Stephen Devereux - Research Fellow
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Dr Stephen Devereux is a development economist working predominantly on food security, famine, rural livelihoods, social protection and poverty reduction issues. His research experience has mainly been in eastern and southern Africa, especially Ethiopia, Malawi and Namibia.
His books include 'Fieldwork in Developing Countries', 'Theories of Famine', 'Food Security in Sub-Saharan Africa', 'The New Famines', 'Social Protection in Africa', and 'Social Protection for Africa's Children'.
Beneficiary and service providers’ perceptions assessment of the Integrated Nutrition and Social Cash Transfer (IN-SCT) Pilot, Ethiopia
Research and 'Think Piece' on Opportunities for WFP Engagement in the Global Social Protection Arena
Famine: Lessons LearnedReport (2017)
Famine: Lessons Learned was produced as the world was responding to four potential famines simultaneously – in Nigeria, South Sudan, Yemen and Somalia. More details
How to Make 'Cash Plus' Work: Linking Cash Transfers to Services and Sectors
The broad-ranging benefits of cash transfers are now widely recognized. However, the evidence base highlights that they often fall short in achieving longer-term and second-order impacts related to nutrition, learning outcomes and morbidity. More details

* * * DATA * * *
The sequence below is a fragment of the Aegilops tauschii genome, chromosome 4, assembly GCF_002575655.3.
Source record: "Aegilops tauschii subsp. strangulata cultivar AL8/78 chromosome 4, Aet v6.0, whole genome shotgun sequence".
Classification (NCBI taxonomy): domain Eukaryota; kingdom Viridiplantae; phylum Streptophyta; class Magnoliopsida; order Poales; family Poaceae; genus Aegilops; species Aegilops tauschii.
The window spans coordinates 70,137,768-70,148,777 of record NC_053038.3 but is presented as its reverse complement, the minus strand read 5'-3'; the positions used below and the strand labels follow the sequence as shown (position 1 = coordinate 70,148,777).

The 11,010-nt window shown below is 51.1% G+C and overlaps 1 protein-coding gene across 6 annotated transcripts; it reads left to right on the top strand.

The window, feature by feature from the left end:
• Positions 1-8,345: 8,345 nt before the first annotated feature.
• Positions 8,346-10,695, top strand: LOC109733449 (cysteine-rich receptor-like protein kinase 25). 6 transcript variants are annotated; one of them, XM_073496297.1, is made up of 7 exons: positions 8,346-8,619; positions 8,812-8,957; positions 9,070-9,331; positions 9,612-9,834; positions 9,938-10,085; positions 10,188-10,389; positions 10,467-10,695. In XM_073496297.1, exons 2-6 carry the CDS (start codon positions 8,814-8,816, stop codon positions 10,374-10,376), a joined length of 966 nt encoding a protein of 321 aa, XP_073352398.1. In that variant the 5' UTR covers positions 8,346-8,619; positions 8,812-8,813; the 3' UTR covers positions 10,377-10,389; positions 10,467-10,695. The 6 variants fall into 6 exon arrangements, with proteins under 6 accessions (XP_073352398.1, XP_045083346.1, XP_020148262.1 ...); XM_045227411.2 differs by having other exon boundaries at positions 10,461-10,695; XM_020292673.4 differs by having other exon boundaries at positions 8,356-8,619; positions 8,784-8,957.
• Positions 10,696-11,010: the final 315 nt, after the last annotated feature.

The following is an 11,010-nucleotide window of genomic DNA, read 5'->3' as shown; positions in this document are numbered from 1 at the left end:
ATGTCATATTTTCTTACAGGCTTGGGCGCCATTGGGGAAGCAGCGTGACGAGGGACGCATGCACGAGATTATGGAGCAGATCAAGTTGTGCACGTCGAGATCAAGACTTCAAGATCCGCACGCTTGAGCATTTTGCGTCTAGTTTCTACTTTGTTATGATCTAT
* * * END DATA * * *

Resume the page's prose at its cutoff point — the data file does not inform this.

Sustaining Impacts: Concern Worldwide's Graduation Programme in Rwanda
This briefing paper is based on the final evaluation report of the 'Graduation Programme', in the Southern Province of Rwanda. More details
Accessing the ‘Right’ Kinds of Material and Symbolic Capital: the Role of Cash Transfers in Reducing Adolescent School Absence and Risky Behaviour in South AfricaThe Journal of Development Studies 52.8 (2016)
This article investigates how well South Africa's Child Support Grant (CSG) responds to the material and psychosocial needs of adolescents, and the resultant effects on schooling and risky behaviour. More details
Is Targeting Ethical?Global Social Policy 16.2 (2016)
Targeting as a mechanism for allocating scarce public resources efficiently and equitably has recently come under sustained attack, for both pragmatic reasons and ethical reasons. Universalism is offered as a fairer and more inclusive alternative, although universal programmes are sometimes erroneously conflated with categorically targeted programmes. More details
Mentions in the media
Famine: Lessons Learned18 Sep 2017
SA kids remain 'chronically malnourished'07 Apr 2017
Sub Saharan Africa; Botswana; Ethiopia; Ghana; Kenya; Lesotho; Malawi; Mozambique; Namibia; Rwanda; South Africa; Swaziland; Uganda; Zambia.